Tookoolito and Ebierbing endured much with Hall, accompanying him on his extensive Arctic searches for traces of Franklin's men, and appearing with him in at his lectures in the United States, as well as at Barnum's American Museum and Boston's Aquarial Gardens, where they were exhibited as curiosities; the death of their first child may have been in part a result of these frequent public appearances. On the Polaris Expedition, they faced an even sterner test, as Hall was poisoned by one of the ship's scientific staff, and in their escape they ended up among the group stranded on the ice floe for six months before their rescue. At the inquest that followed, Tookoolito and Ebierbing both defended Hall and supported his belief that he had been poisoned, but no action was taken.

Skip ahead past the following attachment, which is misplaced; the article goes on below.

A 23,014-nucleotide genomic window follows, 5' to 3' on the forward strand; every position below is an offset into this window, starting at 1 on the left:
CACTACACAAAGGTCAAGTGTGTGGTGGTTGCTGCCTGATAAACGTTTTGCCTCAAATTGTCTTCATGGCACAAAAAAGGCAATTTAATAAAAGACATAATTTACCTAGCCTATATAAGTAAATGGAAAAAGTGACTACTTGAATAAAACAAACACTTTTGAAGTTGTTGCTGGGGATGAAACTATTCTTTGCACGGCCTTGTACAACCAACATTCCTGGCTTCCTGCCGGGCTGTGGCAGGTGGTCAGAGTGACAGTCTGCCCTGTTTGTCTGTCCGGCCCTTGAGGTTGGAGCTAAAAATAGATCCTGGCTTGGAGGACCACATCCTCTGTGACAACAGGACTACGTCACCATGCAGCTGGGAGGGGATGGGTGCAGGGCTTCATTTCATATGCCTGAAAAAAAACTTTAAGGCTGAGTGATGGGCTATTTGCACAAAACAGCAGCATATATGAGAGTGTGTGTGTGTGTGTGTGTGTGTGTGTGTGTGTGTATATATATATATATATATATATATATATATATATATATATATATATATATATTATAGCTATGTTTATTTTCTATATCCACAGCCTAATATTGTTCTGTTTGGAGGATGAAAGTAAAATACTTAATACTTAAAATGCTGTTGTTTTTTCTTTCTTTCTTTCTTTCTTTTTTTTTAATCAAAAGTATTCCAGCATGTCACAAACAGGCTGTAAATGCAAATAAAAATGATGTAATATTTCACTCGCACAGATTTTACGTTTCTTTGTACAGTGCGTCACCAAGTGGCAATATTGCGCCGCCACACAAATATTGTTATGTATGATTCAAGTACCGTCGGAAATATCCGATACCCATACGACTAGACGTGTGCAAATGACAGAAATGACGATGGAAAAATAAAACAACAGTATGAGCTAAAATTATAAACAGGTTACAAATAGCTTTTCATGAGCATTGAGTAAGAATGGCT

They had been through a great deal together, and Ebierbing was with her on the night of December 31st; she was laid to rest in the Starr Burying Ground, where this marker may still be seen.

Wednesday, December 24, 2014

Talbotype of Irving's Brother

University of Glasgow, Special Collections
Last week, I blogged about the Talbotype of Lieutenant John Irving, which surfaced in the collections of the City of Edinburgh, and which I tentatively identified as the work of Hill and Adamson. It occurred to me that John's brother, the Reverend Lewis Irving, might be the link between them, since Hill had photographed all of principal figures who broke off to form the Free Church of Scotland in the 'Great Disruption,' among which Lewis Irving was prominent. Frustratingly, the good Reverend's name came up blank in all of the indexes of major collections of Hill and Adamson's work.